The Leafy Sea Dragon
This is David Attenborough’s favourite animal, so all others can bow down. Part of the same family that the seahorse belongs to, the leafy sea dragon’s spiny fins and leafy camouflage appearance lets it sneak up on unsuspecting prey and hide away from any predators looking to turn it into a meal. This means that the Leafy Sea Dragon has no known predators.
The barreleye fish
No, those are not eyes. The two spots above the mouth of this fish are similar to our nostrils. It’s called the barreleye fish because it tracks bioluminescent prey with extremely light-sensitive rotating eyes encased in a see-through fluid-filled protective shield on its head. Around 15cm-long, you are unlikely to ever be freaked out by one as they reside in the ocean’s shadowy twilight zone.
The ghost catfish
Sometimes known as the glass catfish, this small species is native to rivers in Thailand and a popular aquarium fish thanks to being so glam. Just a little bit of white light turns it into a rainbow. This is thanks to tiny crystals in their transparent skin because the ghost catfish doesn’t have scales; it has tightly packed structures in the muscles that can bend light. Scientists think the iridescence helps them blend in with shimmering water to hide from birds and when travel in schools.
The fried egg jellyfish
OK, so it’s not a strictly a fish but who cares when you look as cool as this fried egg jellyfish? It picks up hitchhikers like fish and crabs that sit in between their pulsating bell and tentacles. Then it catches its prey in the tentacles. Unlike other creatures, jellyfish laugh in the face of climate change and their populations are thriving. Bonus fact: did you know jellyfish are the oldest creatures on Earth? At least 500 million years old, they are about three times as old as dinosaurs.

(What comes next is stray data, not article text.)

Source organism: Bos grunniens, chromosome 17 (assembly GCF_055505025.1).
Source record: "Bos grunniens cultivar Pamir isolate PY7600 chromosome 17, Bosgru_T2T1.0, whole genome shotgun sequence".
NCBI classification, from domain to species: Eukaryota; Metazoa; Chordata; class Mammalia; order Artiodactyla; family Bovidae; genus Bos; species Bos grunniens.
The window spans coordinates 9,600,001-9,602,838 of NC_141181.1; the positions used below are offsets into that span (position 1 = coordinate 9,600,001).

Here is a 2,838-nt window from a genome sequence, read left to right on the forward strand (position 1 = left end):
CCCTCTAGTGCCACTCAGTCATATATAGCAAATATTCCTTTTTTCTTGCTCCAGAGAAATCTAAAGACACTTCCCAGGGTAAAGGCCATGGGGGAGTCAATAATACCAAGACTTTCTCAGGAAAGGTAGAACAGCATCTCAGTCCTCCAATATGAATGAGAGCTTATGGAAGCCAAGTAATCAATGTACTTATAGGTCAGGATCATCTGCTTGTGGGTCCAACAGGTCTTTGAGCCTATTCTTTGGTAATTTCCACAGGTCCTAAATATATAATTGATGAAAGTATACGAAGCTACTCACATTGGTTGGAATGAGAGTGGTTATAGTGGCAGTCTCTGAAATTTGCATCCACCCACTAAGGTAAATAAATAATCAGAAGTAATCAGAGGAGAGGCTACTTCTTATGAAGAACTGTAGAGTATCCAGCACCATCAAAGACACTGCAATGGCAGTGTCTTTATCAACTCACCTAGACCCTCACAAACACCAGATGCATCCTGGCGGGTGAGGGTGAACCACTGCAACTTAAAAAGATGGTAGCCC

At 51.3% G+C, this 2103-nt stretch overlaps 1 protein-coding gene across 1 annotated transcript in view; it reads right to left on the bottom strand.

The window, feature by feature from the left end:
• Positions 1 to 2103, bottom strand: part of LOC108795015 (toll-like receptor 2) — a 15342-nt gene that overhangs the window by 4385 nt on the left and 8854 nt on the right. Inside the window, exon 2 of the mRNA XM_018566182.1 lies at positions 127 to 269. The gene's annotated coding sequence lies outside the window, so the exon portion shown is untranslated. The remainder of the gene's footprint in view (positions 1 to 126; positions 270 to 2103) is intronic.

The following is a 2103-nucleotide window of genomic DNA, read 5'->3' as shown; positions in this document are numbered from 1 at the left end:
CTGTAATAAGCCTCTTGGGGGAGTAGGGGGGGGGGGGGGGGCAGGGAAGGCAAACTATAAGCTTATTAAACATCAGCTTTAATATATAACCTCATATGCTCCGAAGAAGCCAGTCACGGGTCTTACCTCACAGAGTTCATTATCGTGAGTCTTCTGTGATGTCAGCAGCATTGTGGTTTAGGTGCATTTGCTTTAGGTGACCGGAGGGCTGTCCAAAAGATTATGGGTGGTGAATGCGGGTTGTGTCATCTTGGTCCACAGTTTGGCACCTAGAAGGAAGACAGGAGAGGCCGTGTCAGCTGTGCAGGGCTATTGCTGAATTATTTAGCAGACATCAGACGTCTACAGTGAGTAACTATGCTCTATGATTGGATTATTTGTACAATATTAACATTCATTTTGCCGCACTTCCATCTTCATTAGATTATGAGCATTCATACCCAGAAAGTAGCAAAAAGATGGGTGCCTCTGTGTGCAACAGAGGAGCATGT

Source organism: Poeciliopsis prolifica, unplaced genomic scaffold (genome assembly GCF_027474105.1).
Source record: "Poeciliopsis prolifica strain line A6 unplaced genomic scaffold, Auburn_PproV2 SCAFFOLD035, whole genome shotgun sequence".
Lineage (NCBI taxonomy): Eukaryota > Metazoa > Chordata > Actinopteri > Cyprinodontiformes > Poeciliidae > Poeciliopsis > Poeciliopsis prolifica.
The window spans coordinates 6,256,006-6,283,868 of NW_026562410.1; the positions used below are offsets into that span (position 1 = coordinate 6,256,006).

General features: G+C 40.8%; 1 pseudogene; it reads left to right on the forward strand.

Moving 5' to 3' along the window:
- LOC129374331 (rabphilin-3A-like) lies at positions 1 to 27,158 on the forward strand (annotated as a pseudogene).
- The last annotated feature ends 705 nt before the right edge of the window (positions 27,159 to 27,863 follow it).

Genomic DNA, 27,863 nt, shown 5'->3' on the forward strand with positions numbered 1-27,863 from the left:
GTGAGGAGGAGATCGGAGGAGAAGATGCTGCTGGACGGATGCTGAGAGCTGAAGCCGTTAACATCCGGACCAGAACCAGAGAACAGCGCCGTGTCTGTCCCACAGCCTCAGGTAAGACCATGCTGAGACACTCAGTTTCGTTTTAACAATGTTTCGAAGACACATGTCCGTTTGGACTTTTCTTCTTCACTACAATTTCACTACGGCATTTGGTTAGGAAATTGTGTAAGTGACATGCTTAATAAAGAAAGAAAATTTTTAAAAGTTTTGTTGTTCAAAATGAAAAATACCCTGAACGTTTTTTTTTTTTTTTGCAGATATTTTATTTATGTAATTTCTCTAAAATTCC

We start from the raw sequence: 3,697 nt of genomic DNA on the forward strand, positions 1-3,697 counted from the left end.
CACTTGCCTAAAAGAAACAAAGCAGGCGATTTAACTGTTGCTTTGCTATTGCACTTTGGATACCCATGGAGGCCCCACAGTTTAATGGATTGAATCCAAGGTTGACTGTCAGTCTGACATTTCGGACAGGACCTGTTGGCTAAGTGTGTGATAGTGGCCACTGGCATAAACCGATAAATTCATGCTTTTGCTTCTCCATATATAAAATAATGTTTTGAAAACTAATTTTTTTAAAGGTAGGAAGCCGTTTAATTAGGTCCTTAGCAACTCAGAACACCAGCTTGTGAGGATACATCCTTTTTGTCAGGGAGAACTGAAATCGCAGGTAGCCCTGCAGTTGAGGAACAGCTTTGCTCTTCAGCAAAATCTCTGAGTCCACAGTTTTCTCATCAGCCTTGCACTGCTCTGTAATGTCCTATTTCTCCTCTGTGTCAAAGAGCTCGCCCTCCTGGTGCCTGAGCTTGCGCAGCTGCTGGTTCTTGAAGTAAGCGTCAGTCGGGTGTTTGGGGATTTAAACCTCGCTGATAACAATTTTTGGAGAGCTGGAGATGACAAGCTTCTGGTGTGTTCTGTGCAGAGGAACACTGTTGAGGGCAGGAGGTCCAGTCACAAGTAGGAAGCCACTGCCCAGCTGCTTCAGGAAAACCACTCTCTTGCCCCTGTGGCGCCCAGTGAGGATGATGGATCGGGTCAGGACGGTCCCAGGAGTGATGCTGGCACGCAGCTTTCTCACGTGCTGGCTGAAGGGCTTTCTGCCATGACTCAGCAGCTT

It looks like a prehistoric shark on a bad day, weighs more than a car, grunts and might be the world’s weirdest fish – I mean, it can lay up to 300,000,000 eggs at one time – but what you really want to know is why it’s called a sunfish, right? That’s because the ocean sunfish spends half its say sunbathing near the surface of the water to get warm after hunting in deep water. Oh, and they were an acceptable form of tax payment by Shoguns in 17th century Japan. A weird fish indeed.
Want more from Season 02 of TOPIA?
It’s inspired by The Egg – and a cracking good read
What’s so good about this?
Marine life comes in all shapes and sizes but saving the “ugly” fish from extinction is more crucial than ever. When it comes to conservation, It is the ugliest fish who are most at risk of dying out. Yet they are also the most ecologically important. So stop being so superficial… because it’s not all about cute species like the clownfish. Blobfish need need love too.
Meet the writer
Lisa Goldapple is the brain behind the world of TOPIA, and might not behave as good as gold, but thinks good is golden. The Barcelona-based founder, creative director and editor-in-chief of TOPIA has been creating shows for MTV, BBC, Vice, TVNZ, National Geographic and more since the noughties. Then created social good platform, Atlas of the Future. To understand how TOPIA really came about, read Mind Blown, because: “If life splinters and you hallucinate triangles, make a kaleidoscope.”